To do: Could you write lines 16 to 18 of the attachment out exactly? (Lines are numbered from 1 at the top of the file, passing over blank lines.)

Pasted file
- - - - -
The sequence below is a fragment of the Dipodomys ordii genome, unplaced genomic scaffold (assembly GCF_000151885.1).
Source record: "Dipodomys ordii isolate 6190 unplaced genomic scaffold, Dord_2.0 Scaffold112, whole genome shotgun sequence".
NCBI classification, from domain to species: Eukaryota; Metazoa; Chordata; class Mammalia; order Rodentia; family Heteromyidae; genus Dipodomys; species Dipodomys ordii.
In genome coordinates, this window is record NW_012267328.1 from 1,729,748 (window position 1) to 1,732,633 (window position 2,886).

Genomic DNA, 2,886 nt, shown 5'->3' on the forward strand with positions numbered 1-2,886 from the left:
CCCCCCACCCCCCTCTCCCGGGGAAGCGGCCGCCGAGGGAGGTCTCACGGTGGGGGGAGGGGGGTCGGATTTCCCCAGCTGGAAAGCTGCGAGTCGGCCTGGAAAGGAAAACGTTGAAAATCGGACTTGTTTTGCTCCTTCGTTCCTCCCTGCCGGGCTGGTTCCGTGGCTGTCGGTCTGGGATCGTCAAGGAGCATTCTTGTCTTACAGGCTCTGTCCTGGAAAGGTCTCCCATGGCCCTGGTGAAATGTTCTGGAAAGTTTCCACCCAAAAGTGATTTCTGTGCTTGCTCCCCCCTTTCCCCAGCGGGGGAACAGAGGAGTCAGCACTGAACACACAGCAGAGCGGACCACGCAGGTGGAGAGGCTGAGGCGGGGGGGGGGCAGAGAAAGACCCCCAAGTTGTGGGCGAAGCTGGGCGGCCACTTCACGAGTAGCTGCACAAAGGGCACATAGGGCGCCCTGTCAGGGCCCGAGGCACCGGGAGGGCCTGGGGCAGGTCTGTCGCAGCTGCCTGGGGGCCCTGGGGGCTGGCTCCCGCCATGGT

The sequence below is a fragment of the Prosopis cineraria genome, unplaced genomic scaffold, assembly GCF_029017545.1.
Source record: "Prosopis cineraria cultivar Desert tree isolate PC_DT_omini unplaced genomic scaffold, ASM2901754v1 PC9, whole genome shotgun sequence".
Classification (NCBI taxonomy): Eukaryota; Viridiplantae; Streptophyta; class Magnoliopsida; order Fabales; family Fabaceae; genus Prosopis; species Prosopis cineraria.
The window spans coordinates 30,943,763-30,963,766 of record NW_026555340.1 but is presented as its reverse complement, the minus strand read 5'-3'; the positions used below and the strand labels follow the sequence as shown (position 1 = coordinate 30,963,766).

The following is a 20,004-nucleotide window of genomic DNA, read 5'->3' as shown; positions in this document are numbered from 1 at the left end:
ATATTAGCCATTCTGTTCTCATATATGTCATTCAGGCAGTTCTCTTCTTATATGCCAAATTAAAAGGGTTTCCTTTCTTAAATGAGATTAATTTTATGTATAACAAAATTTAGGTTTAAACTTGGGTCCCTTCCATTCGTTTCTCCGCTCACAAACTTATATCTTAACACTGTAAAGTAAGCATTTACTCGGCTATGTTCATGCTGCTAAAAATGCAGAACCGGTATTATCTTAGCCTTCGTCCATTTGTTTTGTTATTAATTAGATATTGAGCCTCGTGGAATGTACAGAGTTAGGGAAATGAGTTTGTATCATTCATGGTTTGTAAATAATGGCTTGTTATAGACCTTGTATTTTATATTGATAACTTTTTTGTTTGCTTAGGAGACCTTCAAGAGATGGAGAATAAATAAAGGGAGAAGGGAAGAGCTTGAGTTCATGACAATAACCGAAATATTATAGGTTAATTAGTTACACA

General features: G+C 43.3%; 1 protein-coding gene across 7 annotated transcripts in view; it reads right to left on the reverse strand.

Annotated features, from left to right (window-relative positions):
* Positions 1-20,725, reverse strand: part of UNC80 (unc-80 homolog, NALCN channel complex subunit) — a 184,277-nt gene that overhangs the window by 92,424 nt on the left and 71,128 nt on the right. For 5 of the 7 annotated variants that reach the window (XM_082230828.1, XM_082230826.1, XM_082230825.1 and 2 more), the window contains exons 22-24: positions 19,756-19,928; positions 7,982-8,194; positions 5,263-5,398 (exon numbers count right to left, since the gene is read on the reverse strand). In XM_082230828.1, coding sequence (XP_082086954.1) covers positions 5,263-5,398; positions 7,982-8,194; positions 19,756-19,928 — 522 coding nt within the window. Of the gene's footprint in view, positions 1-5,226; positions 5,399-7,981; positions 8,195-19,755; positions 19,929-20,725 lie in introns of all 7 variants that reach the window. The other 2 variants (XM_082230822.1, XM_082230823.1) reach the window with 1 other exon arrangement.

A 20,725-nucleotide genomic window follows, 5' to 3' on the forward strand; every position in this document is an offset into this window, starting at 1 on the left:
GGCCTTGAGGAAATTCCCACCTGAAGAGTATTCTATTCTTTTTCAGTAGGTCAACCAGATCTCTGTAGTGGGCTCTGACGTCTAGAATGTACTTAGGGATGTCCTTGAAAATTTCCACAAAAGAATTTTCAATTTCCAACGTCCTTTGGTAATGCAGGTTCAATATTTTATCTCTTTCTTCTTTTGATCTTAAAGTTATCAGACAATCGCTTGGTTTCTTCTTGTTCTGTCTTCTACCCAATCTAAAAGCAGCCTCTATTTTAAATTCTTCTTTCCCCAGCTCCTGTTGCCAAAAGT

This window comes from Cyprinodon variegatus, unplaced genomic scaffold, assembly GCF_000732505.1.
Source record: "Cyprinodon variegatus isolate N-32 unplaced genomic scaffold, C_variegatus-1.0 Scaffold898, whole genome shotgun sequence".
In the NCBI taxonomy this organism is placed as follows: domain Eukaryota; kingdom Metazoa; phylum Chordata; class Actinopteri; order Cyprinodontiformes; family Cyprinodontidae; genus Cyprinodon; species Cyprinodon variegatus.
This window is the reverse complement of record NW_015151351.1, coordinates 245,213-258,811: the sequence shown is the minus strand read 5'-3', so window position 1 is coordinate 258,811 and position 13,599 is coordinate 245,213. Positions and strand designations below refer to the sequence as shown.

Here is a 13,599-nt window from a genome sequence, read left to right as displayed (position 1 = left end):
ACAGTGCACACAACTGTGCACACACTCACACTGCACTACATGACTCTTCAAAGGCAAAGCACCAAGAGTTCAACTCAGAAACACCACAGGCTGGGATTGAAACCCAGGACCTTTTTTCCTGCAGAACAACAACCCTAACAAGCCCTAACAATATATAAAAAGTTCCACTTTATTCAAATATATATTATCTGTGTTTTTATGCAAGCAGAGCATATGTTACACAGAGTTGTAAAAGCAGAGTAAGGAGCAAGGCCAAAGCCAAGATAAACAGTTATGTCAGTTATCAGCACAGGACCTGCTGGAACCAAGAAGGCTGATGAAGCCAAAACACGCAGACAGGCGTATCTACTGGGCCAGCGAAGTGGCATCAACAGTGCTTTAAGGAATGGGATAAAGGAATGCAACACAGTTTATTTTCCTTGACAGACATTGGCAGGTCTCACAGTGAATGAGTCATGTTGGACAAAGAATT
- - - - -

A 20,725-nucleotide genomic window follows, 5' to 3' on the forward strand; every position in this document is an offset into this window, starting at 1 on the left:
GGCCTTGAGGAAATTCCCACCTGAAGAGTATTCTATTCTTTTTCAGTAGGTCAACCAGATCTCTGTAGTGGGCTCTGACGTCTAGAATGTACTTAGGGATGTCCTTGAAAATTTCCACAAAAGAATTTTCAATTTCCAACGTCCTTTGGTAATGCAGGTTCAATATTTTATCTCTTTCTTCTTTTGATCTTAAAGTTATCAGACAATCGCTTGGTTTCTTCTTGTTCTGTCTTCTACCCAATCTAAAAGCAGCCTCTATTTTAAATTCTTCTTTCCCCAGCTCCTGTTGCCAAAAGT

This window comes from Cyprinodon variegatus, unplaced genomic scaffold, assembly GCF_000732505.1.